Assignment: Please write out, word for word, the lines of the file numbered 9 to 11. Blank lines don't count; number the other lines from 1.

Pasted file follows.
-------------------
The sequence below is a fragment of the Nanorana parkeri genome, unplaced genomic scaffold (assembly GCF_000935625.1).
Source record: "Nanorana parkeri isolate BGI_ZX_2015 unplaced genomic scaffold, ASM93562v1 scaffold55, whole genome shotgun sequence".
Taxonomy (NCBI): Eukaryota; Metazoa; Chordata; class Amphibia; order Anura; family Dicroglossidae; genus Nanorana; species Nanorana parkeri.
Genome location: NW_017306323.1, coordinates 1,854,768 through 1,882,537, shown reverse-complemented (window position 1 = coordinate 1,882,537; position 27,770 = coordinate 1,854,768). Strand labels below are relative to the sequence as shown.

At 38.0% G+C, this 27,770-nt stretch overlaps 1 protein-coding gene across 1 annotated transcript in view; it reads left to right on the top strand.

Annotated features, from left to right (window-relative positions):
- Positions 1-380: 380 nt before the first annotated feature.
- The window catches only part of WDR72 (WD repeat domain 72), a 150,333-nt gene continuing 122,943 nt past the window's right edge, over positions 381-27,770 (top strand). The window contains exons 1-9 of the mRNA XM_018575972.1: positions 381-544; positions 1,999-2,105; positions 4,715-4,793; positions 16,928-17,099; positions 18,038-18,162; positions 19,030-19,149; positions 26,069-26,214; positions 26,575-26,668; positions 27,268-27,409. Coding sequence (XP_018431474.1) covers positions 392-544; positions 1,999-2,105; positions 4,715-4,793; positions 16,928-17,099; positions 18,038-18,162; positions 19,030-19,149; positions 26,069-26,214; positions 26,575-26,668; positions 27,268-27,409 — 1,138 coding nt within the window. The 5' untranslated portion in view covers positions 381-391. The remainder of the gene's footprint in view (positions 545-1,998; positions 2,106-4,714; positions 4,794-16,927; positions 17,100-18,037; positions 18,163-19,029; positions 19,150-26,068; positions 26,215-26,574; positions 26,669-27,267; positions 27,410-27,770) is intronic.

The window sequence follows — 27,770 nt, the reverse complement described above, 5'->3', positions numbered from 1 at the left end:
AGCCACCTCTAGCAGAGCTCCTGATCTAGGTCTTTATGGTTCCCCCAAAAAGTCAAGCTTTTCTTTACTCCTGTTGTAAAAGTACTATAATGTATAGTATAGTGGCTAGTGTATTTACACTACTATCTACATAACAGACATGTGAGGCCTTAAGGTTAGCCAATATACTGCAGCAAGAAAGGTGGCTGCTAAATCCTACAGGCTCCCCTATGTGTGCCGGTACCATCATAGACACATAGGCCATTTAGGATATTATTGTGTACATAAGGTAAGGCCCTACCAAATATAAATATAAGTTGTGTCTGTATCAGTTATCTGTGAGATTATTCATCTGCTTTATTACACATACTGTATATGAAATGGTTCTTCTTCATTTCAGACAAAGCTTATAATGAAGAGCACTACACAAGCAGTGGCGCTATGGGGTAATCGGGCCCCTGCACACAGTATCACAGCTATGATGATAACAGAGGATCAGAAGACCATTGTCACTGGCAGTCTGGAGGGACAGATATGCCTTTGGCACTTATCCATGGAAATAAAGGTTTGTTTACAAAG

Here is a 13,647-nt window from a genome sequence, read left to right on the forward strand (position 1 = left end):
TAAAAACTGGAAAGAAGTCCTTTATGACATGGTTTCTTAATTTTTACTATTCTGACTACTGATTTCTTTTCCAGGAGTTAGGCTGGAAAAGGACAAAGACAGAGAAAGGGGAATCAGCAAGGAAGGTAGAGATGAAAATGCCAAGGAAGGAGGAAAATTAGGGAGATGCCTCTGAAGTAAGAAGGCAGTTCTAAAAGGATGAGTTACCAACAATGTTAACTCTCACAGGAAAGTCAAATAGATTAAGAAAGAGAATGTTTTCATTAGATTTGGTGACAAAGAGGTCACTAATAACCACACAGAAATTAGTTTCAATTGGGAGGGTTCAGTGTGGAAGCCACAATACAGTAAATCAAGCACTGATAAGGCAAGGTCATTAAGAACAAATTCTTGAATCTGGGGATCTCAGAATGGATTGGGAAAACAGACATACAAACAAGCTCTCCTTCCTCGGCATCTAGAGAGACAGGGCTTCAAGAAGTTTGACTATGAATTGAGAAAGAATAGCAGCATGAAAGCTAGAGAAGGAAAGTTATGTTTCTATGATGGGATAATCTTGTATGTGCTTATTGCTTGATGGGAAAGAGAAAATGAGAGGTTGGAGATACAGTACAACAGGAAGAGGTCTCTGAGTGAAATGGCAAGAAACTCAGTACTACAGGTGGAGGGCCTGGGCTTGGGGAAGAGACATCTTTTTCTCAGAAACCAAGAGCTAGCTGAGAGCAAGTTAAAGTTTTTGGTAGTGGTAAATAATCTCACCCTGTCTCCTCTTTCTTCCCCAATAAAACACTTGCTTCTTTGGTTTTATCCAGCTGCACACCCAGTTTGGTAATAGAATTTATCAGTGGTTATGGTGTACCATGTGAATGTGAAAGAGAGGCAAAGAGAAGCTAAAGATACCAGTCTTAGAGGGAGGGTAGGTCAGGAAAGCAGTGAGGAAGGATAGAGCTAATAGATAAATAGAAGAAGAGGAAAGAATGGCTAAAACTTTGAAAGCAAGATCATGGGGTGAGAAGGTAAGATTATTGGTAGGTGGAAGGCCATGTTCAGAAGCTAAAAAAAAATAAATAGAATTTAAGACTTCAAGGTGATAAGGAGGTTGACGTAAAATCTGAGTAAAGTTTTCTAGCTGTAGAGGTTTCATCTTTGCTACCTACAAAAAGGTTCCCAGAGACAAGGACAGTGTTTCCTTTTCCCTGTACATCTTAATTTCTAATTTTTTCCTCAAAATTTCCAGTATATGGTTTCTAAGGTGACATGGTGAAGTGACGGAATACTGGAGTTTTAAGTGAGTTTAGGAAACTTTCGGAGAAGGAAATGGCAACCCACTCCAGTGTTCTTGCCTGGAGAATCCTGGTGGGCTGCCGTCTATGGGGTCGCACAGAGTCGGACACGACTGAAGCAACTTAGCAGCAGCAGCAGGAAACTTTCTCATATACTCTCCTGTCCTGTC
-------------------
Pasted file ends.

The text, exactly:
The window sequence follows — 27,770 nt, the reverse complement described above, 5'->3', positions numbered from 1 at the left end:
AGCCACCTCTAGCAGAGCTCCTGATCTAGGTCTTTATGGTTCCCCCAAAAAGTCAAGCTTTTCTTTACTCCTGTTGTAAAAGTACTATAATGTATAGTATAGTGGCTAGTGTATTTACACTACTATCTACATAACAGACATGTGAGGCCTTAAGGTTAGCCAATATACTGCAGCAAGAAAGGTGGCTGCTAAATCCTACAGGCTCCCCTATGTGTGCCGGTACCATCATAGACACATAGGCCATTTAGGATATTATTGTGTACATAAGGTAAGGCCCTACCAAATATAAATATAAGTTGTGTCTGTATCAGTTATCTGTGAGATTATTCATCTGCTTTATTACACATACTGTATATGAAATGGTTCTTCTTCATTTCAGACAAAGCTTATAATGAAGAGCACTACACAAGCAGTGGCGCTATGGGGTAATCGGGCCCCTGCACACAGTATCACAGCTATGATGATAACAGAGGATCAGAAGACCATTGTCACTGGCAGTCTGGAGGGACAGATATGCCTTTGGCACTTATCCATGGAAATAAAGGTTTGTTTACAAAG

Here is a 13,647-nt window from a genome sequence, read left to right on the forward strand (position 1 = left end):